Edge

Les Misérables – The musical or the audience?

A version of Les Misérables, the longest running Broadway musical of all time, has made its way to the Actors’ Playhouse at the Miracle Theatre.

Based on the epic novel by Victor Hugo, Alain Boublil and Claude-Michel Schönberg’s musical intertwines the lives of several characters as they cope with issues of social justice, forgiveness and atonement during the French Revolution of 1832.

Because Les Mis‘ score calls for firm acting and musical skills, it is a very difficult task to undertake, especially for a smaller theatre. Though some of the actors had prestigious credentials, the majority of the cast failed to adequately demonstrate their talents. Trent Blanton, who played Javert, Jean Valjean’s pursuer, had the musical chops for the role but he left this critic indifferent and bored by his failed attempt to portray Javert’s stubbornness and intimidating nature.

Christopher Hudson Myers and Nikka Wahl’s representation of Cosette and Marius’s love at first sight was less than convincing; though the characters’ instant attraction is a difficult task to pull off, their performance of “A Heart Full of Love” bordered on parody to such a degree that, at one point, the audience burst into laughter.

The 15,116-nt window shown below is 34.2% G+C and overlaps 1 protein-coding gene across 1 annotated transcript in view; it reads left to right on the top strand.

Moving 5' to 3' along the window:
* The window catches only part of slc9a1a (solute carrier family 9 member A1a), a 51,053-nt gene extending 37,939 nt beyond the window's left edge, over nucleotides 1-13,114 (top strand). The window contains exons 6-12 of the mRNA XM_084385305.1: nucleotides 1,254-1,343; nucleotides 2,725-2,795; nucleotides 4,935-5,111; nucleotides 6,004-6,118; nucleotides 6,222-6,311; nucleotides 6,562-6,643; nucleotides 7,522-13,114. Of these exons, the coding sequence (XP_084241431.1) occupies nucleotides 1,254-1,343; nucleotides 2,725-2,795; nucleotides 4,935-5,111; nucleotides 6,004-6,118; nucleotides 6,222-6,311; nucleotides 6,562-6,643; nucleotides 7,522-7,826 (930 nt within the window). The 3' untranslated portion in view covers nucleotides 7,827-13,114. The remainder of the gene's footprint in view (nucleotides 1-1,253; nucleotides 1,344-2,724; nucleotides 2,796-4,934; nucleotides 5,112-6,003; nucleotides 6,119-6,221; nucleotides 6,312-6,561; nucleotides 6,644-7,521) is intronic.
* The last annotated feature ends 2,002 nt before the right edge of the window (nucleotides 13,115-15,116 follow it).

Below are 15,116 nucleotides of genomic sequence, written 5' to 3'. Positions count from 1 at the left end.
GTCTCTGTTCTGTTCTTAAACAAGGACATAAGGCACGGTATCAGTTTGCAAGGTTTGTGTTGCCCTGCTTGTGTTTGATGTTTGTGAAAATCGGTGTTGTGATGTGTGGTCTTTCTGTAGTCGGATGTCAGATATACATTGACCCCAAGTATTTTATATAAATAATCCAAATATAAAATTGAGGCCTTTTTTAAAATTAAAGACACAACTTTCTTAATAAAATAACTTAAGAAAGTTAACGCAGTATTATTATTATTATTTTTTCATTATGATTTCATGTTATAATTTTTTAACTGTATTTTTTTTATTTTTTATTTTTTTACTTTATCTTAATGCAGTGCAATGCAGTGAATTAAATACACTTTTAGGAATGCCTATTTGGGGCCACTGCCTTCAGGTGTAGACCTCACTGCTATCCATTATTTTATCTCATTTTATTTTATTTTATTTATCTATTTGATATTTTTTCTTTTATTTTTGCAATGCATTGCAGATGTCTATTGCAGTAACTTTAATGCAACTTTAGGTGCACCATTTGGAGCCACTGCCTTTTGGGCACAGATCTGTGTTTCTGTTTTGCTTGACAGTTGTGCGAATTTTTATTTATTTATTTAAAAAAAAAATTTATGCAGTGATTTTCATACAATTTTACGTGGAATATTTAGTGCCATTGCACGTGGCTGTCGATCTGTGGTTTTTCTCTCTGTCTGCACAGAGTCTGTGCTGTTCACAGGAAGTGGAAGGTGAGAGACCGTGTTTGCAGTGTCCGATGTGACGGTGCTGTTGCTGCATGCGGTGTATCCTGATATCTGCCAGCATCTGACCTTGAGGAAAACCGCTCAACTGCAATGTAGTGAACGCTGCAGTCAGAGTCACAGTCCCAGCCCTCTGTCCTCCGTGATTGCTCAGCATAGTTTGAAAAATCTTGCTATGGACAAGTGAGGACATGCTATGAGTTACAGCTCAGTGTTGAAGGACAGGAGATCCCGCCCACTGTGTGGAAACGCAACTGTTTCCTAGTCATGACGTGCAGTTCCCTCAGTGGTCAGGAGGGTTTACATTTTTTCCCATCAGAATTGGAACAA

All things considered, the show had some perks, including director David Arisco’s castings of David Michael Felty as Valjean and Gwen Hollander as Eponine. Their voices were pleasing, and they displayed a genuine understanding of their characters’ intentions and motivations. However, the shining moments of the show were revealed in the scenes involving Gary Marachek and Margot Moreland as M. and Mme. Thénardier, with their contagious energy and hilarious chemistry as a pair.

Though the Actors’ Playhouse’s production of Les Misérables did little to woo fans of the show, newcomers may still be courted by the story’s richness and the performers’ musicality.

 

If You Go:

What: Les Misérables

Where : Actors’ Playhouse at the Miracle Theatre

When : March 4-April 5 Wed.-Sat. 8 p.m., Sat.-Sun. 2 p.m.

Cost: $15 for students on weeknights 15 minutes prior to show. Otherwise, $35-48

March 11, 2009

Reporters

Carey Goldenberg

Senior EDGE Writer


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